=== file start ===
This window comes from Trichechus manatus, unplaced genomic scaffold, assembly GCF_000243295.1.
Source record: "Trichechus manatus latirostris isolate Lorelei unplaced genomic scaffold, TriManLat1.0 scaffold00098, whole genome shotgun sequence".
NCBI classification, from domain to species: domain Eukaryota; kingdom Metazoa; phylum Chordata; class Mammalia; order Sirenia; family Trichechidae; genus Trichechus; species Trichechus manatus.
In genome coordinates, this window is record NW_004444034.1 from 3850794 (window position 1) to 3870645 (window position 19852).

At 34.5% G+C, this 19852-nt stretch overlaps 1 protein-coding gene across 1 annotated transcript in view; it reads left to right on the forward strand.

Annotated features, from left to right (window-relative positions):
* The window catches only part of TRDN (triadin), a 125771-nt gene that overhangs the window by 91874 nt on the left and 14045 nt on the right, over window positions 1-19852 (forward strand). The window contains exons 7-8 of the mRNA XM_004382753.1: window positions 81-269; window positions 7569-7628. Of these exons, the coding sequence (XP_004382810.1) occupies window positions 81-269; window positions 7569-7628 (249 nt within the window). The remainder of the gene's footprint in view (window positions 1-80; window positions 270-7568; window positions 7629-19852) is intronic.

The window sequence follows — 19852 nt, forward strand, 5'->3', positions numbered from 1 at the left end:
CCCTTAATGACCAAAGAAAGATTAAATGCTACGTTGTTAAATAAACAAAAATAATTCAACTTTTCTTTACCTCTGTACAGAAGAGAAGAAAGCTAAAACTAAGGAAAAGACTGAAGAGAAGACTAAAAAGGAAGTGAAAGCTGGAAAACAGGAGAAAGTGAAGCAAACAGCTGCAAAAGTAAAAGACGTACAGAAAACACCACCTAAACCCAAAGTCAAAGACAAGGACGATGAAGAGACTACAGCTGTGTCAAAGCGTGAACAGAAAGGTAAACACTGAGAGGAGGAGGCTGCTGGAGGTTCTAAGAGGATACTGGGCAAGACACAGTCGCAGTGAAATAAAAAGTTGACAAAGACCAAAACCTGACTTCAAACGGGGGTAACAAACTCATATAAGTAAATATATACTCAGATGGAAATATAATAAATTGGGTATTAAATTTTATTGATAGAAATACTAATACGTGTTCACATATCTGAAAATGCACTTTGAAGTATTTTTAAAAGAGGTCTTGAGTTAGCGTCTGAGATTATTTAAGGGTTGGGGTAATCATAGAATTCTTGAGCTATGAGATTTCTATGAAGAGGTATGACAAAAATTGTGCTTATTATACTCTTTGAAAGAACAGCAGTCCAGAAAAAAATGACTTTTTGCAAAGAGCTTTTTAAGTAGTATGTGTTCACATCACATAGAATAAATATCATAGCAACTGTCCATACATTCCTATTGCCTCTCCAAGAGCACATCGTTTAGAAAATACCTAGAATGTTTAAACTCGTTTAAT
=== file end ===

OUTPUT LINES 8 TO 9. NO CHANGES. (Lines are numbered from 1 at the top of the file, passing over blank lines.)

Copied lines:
The window sequence follows — 19852 nt, forward strand, 5'->3', positions numbered from 1 at the left end:
CCCTTAATGACCAAAGAAAGATTAAATGCTACGTTGTTAAATAAACAAAAATAATTCAACTTTTCTTTACCTCTGTACAGAAGAGAAGAAAGCTAAAACTAAGGAAAAGACTGAAGAGAAGACTAAAAAGGAAGTGAAAGCTGGAAAACAGGAGAAAGTGAAGCAAACAGCTGCAAAAGTAAAAGACGTACAGAAAACACCACCTAAACCCAAAGTCAAAGACAAGGACGATGAAGAGACTACAGCTGTGTCAAAGCGTGAACAGAAAGGTAAACACTGAGAGGAGGAGGCTGCTGGAGGTTCTAAGAGGATACTGGGCAAGACACAGTCGCAGTGAAATAAAAAGTTGACAAAGACCAAAACCTGACTTCAAACGGGGGTAACAAACTCATATAAGTAAATATATACTCAGATGGAAATATAATAAATTGGGTATTAAATTTTATTGATAGAAATACTAATACGTGTTCACATATCTGAAAATGCACTTTGAAGTATTTTTAAAAGAGGTCTTGAGTTAGCGTCTGAGATTATTTAAGGGTTGGGGTAATCATAGAATTCTTGAGCTATGAGATTTCTATGAAGAGGTATGACAAAAATTGTGCTTATTATACTCTTTGAAAGAACAGCAGTCCAGAAAAAAATGACTTTTTGCAAAGAGCTTTTTAAGTAGTATGTGTTCACATCACATAGAATAAATATCATAGCAACTGTCCATACATTCCTATTGCCTCTCCAAGAGCACATCGTTTAGAAAATACCTAGAATGTTTAAACTCGTTTAAT